10mm Auto Quick Facts:

  • Released: 1983
  • Bullet Diameter: .4 inches
  • Base Diameter: .425 inches
  • Neck Diameter: .423 inches
  • Case Length: .992 inches
  • Designed specifically for semiautomatic pistols

10mm Auto vs .357 Mag

comparison of 10mm ammunition and 357 mag ammo

357 Magnum vs. 10mm Price

While some put more importance on it than others, price-per-round is an essential consideration for any gun owner. When selecting a firearm, you need to consider the cost of shooting the cartridges, as this can impact how often you use the weapon for target practice.

When this article was written, the lowest per-round cost for a .357 Magnum ammo was $.24, while 10mm ammunition could be purchased for as low as $.32 per round. At the high end, the most expensive .357 Mag was $1.90, while the most expensive 10mm Auto round was $1.50.

With either one of these cartridges, you can find numerous options that overlap in price. For this reason, it’s almost impossible to name a winner in overall costs.

Winner: Draw

10mm vs. 357 Magnum Velocity

Comparing the muzzle velocity of the 357 magnum to the 10mm at the range

When it comes to muzzle velocity, there is so much overlap in performance that, once again, naming a champion is incredibly difficult.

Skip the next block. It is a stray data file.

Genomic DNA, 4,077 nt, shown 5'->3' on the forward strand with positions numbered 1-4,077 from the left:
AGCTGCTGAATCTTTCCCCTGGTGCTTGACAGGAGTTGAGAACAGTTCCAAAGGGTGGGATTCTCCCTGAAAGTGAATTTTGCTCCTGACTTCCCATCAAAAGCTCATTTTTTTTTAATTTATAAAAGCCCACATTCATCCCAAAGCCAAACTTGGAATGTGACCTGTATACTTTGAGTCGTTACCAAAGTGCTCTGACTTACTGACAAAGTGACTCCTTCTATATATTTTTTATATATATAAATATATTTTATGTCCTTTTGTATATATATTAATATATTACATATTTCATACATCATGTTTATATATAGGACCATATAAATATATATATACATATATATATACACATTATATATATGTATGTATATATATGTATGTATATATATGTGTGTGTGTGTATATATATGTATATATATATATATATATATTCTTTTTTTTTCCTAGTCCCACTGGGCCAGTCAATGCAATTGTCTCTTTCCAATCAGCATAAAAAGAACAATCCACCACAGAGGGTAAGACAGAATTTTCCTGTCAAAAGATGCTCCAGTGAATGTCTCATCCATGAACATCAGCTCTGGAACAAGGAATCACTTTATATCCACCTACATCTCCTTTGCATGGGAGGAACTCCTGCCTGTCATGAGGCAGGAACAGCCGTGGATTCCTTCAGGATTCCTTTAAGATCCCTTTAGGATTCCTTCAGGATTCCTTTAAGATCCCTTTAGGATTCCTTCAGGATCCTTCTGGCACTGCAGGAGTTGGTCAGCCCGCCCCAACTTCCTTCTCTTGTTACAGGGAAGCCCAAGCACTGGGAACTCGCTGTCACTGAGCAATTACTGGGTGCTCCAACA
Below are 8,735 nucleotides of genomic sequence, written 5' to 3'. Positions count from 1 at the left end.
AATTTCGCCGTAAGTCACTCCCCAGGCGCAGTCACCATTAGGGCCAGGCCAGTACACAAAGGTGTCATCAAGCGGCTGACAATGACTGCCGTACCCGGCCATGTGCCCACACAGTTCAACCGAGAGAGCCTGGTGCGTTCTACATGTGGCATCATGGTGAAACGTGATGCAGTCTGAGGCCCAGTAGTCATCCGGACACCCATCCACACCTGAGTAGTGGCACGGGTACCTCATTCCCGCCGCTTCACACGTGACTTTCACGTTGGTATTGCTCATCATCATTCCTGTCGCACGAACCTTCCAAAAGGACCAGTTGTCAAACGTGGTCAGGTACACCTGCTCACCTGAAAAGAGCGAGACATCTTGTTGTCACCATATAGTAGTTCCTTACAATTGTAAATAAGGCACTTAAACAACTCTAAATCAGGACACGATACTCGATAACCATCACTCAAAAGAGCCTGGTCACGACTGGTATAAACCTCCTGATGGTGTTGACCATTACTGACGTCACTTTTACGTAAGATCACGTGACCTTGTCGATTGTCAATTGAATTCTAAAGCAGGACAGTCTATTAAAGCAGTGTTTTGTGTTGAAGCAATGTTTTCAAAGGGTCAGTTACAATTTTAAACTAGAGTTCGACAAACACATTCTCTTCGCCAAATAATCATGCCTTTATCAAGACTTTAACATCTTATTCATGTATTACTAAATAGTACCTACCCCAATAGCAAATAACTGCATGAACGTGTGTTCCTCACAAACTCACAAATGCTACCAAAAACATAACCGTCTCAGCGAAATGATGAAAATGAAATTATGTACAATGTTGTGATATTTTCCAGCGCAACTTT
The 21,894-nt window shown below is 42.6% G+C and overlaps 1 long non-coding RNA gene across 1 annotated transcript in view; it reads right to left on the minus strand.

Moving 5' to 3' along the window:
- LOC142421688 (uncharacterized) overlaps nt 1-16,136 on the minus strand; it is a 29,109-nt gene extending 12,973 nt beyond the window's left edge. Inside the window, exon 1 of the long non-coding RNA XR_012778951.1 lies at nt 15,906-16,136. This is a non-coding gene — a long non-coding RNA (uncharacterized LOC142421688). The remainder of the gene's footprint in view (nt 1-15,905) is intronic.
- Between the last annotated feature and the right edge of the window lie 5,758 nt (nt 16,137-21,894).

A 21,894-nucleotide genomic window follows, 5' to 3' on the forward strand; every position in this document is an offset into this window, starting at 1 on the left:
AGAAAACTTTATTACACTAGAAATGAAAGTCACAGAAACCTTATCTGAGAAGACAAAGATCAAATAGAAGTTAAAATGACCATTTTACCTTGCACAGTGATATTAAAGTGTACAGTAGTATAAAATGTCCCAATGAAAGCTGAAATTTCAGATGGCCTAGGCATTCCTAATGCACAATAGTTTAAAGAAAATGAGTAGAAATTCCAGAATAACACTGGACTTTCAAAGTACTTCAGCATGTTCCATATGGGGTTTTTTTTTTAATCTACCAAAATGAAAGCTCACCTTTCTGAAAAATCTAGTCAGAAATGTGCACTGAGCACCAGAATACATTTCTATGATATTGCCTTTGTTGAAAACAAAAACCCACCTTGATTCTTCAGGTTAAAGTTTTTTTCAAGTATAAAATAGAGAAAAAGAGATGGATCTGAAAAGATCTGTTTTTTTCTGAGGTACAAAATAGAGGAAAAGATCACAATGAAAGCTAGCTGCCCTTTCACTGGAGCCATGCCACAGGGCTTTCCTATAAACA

Overall, however, we see that the .357 is generally capable of reaching higher velocities because it is usually available with lighter bullets, which will mean a faster velocity assuming the pressures are the same. The .357 is available with bullets as light as 110 grains, which means you can achieve greater velocities, usually approaching 1,300 feet per second. The 10mm Auto is usually available in larger rounds of 170 to 180 grains, so velocity can decline.

Winner: Draw

10mm and 357mag bullet hole on a target
bullet holes from a 10mm glock 29 and 357 smith & wesson 640

10mm vs. 357 Mag Muzzle Energy

The .357 Magnum is a powerful cartridge, but in this case it takes a narrow 2nd place to the 10mm Auto. 10mm generally packs higher muzzle energies thanks in large part to the larger bullets. Even with similar bullets, however, it appears the 10mm does slightly better.

Here are a few examples of 357 magnum vs. 10mm muzzle velocity:

Federal Premium:

  • .357 Magnum 180-grain Power-Shok: 466 ft-lbs
  • 10mm 180-grain Power-Shok: 424 ft-lbs


  • .357 Mag 158-grain XTP: 548 ft-lbs
  • 10mm Auto 155-grain HP XTP: 684 ft-lbs


  • .357 Magnum 110-grain JHP: 410 ft-lbs
  • 10mm Automatic 175-grain JHP: 559

As you can see above, only one comparison had an advantage for the .357 Magnum, and this was only a slight advantage. By comparison, the 10mm Auto had two victories, and both were sound wins of over 100 ft-lbs. We could fill a book comparing one .357 Magnum against another 10mm Auto, but it seems fair that, in general, you will find most comparable 10mm rounds have a slight advantage in energies.